The obesity wars and the education of a researcher: A personal account.

Published on Jun 15, 2021in Progress in Cardiovascular Diseases6.763
· DOI :10.1016/J.PCAD.2021.06.009
Katherine M. Flegal98
Estimated H-index: 98
(Stanford University)
Sources
Abstract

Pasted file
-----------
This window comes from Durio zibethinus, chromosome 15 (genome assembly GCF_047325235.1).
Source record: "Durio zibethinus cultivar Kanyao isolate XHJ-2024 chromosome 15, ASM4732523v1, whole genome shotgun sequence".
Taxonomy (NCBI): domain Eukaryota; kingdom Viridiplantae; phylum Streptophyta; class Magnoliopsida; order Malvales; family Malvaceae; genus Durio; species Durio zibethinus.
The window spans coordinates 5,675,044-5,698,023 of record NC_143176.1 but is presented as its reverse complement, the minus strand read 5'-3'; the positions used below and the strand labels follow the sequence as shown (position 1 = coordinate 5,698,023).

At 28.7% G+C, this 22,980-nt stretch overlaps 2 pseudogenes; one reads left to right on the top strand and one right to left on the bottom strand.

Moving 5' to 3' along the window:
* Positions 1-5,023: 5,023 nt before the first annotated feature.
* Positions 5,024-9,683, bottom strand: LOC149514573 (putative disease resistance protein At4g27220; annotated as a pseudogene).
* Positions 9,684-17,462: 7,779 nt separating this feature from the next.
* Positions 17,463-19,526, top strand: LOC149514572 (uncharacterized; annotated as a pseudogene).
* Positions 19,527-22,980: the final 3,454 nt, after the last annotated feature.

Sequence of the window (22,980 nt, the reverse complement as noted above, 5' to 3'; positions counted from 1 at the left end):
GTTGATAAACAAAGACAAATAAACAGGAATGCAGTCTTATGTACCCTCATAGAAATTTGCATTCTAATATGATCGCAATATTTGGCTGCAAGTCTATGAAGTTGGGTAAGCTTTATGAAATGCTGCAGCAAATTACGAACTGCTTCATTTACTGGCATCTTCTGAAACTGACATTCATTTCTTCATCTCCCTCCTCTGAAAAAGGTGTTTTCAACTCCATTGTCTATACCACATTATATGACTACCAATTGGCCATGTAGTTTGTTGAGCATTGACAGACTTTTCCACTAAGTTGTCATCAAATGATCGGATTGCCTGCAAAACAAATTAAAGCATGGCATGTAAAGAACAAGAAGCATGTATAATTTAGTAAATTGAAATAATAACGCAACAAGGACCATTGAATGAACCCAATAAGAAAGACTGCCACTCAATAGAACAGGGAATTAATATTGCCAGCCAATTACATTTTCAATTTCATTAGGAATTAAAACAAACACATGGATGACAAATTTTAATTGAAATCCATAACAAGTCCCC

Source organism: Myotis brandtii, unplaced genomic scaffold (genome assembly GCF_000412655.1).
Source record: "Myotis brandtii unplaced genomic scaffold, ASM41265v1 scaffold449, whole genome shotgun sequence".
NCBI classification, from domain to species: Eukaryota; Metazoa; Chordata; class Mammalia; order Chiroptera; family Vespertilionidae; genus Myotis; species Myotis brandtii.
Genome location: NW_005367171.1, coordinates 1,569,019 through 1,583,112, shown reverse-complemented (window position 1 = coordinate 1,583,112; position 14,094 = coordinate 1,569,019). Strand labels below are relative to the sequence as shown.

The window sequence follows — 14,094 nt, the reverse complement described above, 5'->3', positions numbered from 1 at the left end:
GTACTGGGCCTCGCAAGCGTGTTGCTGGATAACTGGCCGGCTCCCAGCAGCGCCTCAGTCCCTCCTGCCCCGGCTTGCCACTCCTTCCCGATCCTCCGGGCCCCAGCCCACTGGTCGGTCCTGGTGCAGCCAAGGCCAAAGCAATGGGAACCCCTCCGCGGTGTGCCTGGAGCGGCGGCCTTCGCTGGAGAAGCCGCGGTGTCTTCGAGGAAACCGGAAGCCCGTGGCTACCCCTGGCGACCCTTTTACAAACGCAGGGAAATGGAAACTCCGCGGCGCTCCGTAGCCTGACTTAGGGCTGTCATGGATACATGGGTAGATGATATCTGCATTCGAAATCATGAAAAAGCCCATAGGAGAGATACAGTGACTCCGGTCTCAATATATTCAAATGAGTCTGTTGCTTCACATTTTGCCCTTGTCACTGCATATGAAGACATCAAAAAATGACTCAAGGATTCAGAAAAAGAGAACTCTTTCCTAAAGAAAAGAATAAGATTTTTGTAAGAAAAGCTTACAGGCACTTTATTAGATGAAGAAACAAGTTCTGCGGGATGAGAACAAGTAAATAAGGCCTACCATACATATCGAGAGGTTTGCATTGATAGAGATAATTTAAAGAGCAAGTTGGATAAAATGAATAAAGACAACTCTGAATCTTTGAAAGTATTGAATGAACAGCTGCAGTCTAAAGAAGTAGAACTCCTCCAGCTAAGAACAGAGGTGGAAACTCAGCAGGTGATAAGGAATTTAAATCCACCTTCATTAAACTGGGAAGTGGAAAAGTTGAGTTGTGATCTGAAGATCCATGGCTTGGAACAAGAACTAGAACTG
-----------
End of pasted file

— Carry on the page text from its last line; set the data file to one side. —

A naive researcher published a scientific article in a respectable journal. She thought her article was straightforward and defensible. It used only publicly available data, and her findings were consistent with much of the literature on the topic. Her coauthors included two distinguished statisticians. To her surprise her publication was met with unusual attacks from some unexpected sources within the research community. These attacks were by and large not pursued through normal channels of scientific discussion. Her research became the target of an aggressive campaign that included insults, errors, misinformation, social media posts, behind-the-scenes gossip and maneuvers, and complaints to her employer. The goal appeared to be to undermine and discredit her work. The controversy was something deliberately manufactured, and the attacks primarily consisted of repeated assertions of preconceived opinions. She learned first-hand the antagonism that could be provoked by inconvenient scientific findings. Guidelines and recommendations should be based on objective and unbiased data. Development of public health policy and clinical recommendations is complex and needs to be evidence-based rather than belief-based. This can be challenging when a hot-button topic is involved.
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